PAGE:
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Simple: OLED can experience burn-in of graphics that appear for long periods of time. Also, and related, the”O” stands for organic. Organic compounds usually don’t have the lifespan of inorganic compounds. In OLED, blue has a much shorter lifespan than Red and Green. This could lead to color fading and inaccurate color over time—YMMV.The biggest advantage of Mini and Micro LED can be in brightness. OLED can achieve up to 1,000 nits of brightness, while inorganic Mini and Micro LEDs can emit up to 5,000 nits of brightness Mini LEDs can approach the blacks of OLED depending on the resolution used for backlighting ( which is getting higher all the time). Micro LEDs match OLEDs in blackness values. So, contrast ratios can be much higher with Mini and Micro LEDs, compared to OLED due to the higher brightness.They’re getting really good results with Mini-LED. Plus it’s a run-up to Micro-LED, in a not obvious way—more in manufacturing than in as a back light for a group of pixels vs. a light for each subpixel of R,B,G,G respectively.
Sarkany said:Secure? Funny. I guess you didn’t read the article with the WiFi exploit. Who knows what kind of security hole is being exploited this very moment by a bad actor on Apple itself or their devices. Get real.
Read up on it at Anandtech.com or ArsTechnica.com via search on sites. AppleInsider may have an archive article on the subject as well.
It’s so secure that credit card companies and banks offer a discounted usage fee to Apple.
As in the VISA example, not even your bank knows the key. VISA does the communication with your bank directly.
If you don’t trust a company like VISA and their communicating with your bank, then you don’t have any cards at all. As far as the Secure Enclave, it is silicon that would be destructed if it is tampered with physically. Software-wise, the encryption is safer than using a card directly to pay for something.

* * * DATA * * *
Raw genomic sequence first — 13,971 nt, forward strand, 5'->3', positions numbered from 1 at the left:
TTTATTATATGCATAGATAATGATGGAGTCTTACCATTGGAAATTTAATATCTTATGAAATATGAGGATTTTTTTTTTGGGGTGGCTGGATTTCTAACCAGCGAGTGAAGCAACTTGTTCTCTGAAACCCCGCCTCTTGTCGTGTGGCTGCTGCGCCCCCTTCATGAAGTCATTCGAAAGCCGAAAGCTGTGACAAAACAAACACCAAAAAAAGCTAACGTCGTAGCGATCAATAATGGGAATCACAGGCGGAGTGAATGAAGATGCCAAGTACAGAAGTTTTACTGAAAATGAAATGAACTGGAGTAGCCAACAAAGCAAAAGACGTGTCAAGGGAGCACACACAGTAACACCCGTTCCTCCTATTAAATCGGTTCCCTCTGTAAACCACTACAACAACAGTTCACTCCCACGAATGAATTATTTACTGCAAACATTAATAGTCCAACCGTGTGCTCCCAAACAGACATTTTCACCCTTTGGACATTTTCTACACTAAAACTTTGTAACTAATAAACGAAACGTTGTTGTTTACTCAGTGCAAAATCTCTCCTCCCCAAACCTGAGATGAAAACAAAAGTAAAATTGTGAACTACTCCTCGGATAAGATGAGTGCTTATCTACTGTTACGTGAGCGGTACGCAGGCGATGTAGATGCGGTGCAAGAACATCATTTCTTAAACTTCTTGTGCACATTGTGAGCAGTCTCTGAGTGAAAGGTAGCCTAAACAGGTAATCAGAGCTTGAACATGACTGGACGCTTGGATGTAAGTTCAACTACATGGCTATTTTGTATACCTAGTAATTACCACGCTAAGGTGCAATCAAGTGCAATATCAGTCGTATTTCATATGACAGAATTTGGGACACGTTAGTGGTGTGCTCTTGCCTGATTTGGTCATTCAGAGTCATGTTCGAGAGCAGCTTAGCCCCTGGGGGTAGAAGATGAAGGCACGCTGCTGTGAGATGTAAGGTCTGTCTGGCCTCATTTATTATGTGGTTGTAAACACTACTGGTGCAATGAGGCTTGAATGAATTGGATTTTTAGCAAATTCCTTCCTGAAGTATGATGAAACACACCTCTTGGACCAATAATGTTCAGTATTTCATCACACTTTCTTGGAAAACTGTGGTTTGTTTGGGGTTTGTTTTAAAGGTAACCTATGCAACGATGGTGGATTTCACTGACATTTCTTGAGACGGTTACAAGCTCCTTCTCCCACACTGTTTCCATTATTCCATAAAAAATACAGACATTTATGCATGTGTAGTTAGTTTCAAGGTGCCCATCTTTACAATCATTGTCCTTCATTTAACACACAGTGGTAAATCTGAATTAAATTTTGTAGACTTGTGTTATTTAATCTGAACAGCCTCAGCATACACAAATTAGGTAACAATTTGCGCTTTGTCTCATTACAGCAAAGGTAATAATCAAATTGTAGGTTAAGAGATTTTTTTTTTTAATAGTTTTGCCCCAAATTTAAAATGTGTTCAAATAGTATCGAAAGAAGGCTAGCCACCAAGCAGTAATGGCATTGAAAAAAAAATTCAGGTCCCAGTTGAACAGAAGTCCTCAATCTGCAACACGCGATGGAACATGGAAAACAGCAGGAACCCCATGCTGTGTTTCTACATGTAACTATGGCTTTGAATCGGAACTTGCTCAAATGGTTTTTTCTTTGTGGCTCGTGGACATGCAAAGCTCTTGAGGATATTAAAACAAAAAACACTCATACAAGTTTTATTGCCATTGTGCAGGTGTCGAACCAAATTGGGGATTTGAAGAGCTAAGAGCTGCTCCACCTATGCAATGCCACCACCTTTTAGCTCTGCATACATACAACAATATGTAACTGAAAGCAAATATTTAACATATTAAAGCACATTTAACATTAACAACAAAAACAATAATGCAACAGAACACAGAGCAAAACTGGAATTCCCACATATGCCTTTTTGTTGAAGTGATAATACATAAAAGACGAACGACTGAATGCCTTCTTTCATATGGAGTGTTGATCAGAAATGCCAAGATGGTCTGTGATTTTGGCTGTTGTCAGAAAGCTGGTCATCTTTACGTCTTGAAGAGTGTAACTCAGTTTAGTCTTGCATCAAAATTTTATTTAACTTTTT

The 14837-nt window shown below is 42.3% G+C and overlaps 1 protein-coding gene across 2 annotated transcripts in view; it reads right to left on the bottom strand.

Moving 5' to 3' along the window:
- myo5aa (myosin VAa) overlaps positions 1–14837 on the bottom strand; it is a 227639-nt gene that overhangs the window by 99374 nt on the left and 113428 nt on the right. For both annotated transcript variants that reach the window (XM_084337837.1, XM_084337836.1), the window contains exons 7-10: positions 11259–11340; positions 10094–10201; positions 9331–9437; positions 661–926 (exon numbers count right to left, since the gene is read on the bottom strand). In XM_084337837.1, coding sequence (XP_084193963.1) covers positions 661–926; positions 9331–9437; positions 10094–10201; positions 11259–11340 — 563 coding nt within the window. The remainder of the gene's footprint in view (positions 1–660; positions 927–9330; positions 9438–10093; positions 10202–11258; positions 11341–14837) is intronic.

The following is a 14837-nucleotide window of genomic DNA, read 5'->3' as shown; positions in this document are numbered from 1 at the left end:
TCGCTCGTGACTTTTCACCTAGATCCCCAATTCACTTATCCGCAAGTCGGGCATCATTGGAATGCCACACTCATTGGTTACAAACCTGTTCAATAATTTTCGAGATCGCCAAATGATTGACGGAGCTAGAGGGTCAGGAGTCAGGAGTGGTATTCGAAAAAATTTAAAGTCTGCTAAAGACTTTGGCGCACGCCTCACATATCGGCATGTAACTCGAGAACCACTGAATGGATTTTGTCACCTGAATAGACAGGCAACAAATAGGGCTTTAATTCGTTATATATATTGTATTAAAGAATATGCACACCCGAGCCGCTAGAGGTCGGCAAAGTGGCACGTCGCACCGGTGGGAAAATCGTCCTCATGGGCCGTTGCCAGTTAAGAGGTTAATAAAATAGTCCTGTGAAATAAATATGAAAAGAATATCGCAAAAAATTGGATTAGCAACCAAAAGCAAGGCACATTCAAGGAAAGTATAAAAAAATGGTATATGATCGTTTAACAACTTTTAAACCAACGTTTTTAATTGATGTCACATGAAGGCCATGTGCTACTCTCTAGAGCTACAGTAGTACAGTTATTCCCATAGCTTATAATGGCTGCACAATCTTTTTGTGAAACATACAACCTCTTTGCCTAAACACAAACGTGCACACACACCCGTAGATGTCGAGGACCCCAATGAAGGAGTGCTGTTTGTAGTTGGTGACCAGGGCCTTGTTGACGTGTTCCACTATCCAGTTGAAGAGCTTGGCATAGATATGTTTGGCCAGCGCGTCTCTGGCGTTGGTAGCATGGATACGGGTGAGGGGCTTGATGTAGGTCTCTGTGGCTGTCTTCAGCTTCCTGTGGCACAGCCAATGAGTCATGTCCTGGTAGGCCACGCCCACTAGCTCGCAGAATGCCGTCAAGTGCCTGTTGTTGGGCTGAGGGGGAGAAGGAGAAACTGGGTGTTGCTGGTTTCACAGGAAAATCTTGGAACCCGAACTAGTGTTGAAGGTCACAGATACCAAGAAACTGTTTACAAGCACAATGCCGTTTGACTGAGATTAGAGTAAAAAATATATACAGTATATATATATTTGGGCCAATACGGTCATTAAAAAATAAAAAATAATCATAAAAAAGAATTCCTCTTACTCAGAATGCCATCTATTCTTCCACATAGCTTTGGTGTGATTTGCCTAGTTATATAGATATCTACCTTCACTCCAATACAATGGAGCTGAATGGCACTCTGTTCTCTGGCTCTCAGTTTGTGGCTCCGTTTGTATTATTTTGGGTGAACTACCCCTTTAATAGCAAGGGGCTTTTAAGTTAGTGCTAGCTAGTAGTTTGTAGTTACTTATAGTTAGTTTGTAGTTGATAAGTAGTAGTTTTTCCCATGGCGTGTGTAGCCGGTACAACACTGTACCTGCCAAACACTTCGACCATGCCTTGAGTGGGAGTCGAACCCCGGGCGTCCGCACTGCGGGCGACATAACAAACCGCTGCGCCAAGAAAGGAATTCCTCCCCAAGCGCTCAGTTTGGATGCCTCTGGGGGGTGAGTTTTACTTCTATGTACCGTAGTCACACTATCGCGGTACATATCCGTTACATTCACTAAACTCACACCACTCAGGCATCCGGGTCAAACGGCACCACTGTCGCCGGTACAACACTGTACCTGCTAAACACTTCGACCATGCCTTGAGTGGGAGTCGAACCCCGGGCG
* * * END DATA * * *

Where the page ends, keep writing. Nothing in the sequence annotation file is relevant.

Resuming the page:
Be happy, not cynical. ߎ栦amp;nbsp;(emoji for musical notes).
This is an uplifting article with insight into real life consequences of Apple’s intense focus and skills in integration of software and hardware.I work in high level photography and design. My work is faster, higher quality, and a pleasure to produce with the tools I now can use.Video and 3D artists have much more complex workloads than I do, so I greatly appreciate D.E.D.’s concise yet very deep look into how these complex and demanding workflows are are so vastly improved due to Apple’s integrated design culture.I set aside my work in 3D fifteen years ago due to its time demands hurting my productivity in my specialty areas. I feel I can now revisit 3D and put it to good use in content I produce.Nice one, D.E.D.!
Think of it as a hobby for Apple in the short term similar to the Apple TV box.Sometimes Apple has to have an evolving product in the market.The key will be content and how it’s shown—and that’s where Apple will excel. Not just entertaining content, but massive real world content. They may be able to improve Street View information overlays and a better 3D experience, starting with just a couple of cities and building on that.Crowd sourcing content might also contribute to an expanding hardware and content ecosystem. You might be able to contribute environment data using the device’s onboard cameras and GPS and other sensors adding in machine learning, combining multiple user’s data to create an ever increasing detailed view of the world around us.I expect the first year to be mostly developer sales with a high price tag or subscription that is partially returnable upon exchange of unit for version two. This will be a slowly gaining set of assets that will accelerate in the second and third year.It will still have some wow factor on release. In addition to developers, well heeled Apple enthusiasts will also afford the risk of version one.Another thought is leasing or subscription of the devices, and getting credit against the lease or towards early payoff by credit points scored in a game of collecting the real world data. That would be gaming motivation and financial motivation.There’s also great curiosity in why so many iPad Apps are easily adaptable or already ok to use on the device. What’s that about?????I can’t wait to see the introduction but I will wait. It’s only weeks away.